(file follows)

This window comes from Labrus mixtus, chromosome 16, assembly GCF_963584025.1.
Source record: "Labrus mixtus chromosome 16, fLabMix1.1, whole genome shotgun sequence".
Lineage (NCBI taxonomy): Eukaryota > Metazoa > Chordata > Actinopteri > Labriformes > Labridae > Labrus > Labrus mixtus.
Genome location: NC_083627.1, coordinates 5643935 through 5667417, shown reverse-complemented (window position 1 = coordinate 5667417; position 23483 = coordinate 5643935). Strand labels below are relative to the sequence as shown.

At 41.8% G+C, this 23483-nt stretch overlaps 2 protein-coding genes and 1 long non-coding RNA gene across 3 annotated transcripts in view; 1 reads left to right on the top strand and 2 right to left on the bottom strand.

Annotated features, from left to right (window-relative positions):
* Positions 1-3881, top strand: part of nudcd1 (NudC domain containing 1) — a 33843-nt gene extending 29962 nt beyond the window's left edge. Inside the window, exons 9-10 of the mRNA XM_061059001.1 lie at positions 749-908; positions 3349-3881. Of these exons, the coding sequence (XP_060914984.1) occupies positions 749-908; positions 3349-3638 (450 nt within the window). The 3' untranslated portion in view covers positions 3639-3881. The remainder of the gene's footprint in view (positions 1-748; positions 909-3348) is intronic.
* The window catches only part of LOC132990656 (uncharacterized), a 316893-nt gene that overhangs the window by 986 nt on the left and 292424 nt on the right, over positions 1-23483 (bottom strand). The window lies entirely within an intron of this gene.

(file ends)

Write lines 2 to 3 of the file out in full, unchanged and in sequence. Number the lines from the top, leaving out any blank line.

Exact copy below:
Source record: "Labrus mixtus chromosome 16, fLabMix1.1, whole genome shotgun sequence".
Lineage (NCBI taxonomy): Eukaryota > Metazoa > Chordata > Actinopteri > Labriformes > Labridae > Labrus > Labrus mixtus.